• Radiation therapy.
  • Immunotherapy.
  • Clinical trials.
  • Complementary therapies.
  • Palliative care.

For more information on the treatment options, please refer to the Rare Cancers Australia treatment options page. 

Risk factors

While the cause of TCC remains unknown, the following factors may increase the risk of developing the disease:

  • A history of smoking.
  • A history of ureter and/or kidney inflammation.
  • Exposure to certain chemicals and/or arsenic.
  • Prior treatment with chemotherapy and/or radiation therapy.
  • Long-term use of large quantities of painkiller medication.
  • Having a personal or family history of bladder or kidney cancer.
  • Having certain conditions, such as:
    • Lynch syndrome.
    • Balkan nephropathy.

Not everyone with these risk factors will develop the disease, and some people who have the disease may have none of these risk factors. See your general practitioner (GP) if you are concerned.

Early symptoms

Symptoms of TCC may include:

  • Haematuria (blood in the urine).
  • Back pain that doesn’t go away.
  • Fatigue.
  • Unexplained weight loss.
  • Frequent urinary tract infections (UTIs).
  • Painful urination.
  • Polyuria (frequent urination). 

Not everyone with the symptoms above will have cancer, but see your GP if you are concerned.


If your doctor suspects you have TCC, they will order a range of diagnostic tests to confirm the diagnosis, and refer you to a specialist for treatment.  

Physical examination 

Your doctor will collect your overall medical history, as well as your current symptoms. Following this, they may examine your body to check for any abnormalities.

Imaging tests

The doctor will take images of your body using magnetic resonance imaging (MRI), a computed tomography scan (CT scan), x-ray, and/or positron emission tomography (PET scan), depending on where it is suspected the cancer is. The doctor may also look at other parts of the body and looks for signs of metastasis.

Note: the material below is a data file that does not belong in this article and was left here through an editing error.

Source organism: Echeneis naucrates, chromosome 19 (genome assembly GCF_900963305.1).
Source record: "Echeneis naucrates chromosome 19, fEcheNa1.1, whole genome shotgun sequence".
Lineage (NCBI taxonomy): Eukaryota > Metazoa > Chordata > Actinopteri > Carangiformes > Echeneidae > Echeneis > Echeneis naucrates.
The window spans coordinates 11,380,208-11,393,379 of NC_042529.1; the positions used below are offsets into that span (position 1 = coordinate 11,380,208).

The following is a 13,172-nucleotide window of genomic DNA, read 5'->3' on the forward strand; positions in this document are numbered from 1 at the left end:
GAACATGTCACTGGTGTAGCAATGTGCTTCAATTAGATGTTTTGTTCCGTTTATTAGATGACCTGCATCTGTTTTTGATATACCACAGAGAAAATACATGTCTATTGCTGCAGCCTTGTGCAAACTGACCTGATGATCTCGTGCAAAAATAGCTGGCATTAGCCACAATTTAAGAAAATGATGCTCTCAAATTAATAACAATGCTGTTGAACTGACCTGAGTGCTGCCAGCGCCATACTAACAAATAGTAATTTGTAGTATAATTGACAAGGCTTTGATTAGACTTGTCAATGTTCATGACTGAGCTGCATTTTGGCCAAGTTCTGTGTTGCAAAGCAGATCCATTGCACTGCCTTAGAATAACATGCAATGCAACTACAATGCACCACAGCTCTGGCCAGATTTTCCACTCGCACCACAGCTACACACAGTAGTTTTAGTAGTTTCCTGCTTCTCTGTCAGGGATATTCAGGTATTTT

Urine & blood tests

Urine and blood tests are used to assess overall health and detect any abnormalities. Some of these tests may include:

  • General blood test to assess overall health.
  • Full blood count, which measure the levels of red blood cells, white blood cells and platelets.
  • Blood chemistry and/or blood hormone studies, which analyse the levels of certain hormones and other substances in the blood.
  • Urinalysis, which analyses the colour of your urine and its contents (e.g., sugar, protein, red and/or white blood cells etc.). 

Exploratory procedures & biopsy

You may require an exploratory procedure if you have blood in your urine, or if the imaging scans were inconclusive. Some of these procedures include a cystoscopy (an examination of the bladder), ureteroscopy (examination of the ureters) and ureterorenoscopy (examination of the kidneys). In all procedures, thin tube with a light and a camera is inserted through the genital tract to examine these areas and detect any abnormalities.

Once the location(s) of the cancer has been identified, the doctor will perform a biopsy to remove a section of tissue using a needle. The tissue sample will then be analysed for cancer cells. This can be done by a fine needle aspiration (FNA) or a core needle biopsy (CNB). 

Prognosis (Certain factors affect the prognosis and treatment options)

While it is not possible to predict the exact course of the disease, your doctor may be able to give you a general idea based on the rate and depth of tumour growth, susceptibility to treatment, age, overall fitness, and medical history. Generally, early-stage TCCs have a better prognosis and survival rates. However, if the cancer is advanced and has spread, the prognosis may not be as good and there may be a higher risk of cancer recurrence. It is very important to discuss your individual circumstances with your doctor to better understand your prognosis.  


Some references are to overseas websites. There may be references to drugs and clinical trials that are not available here in Australia.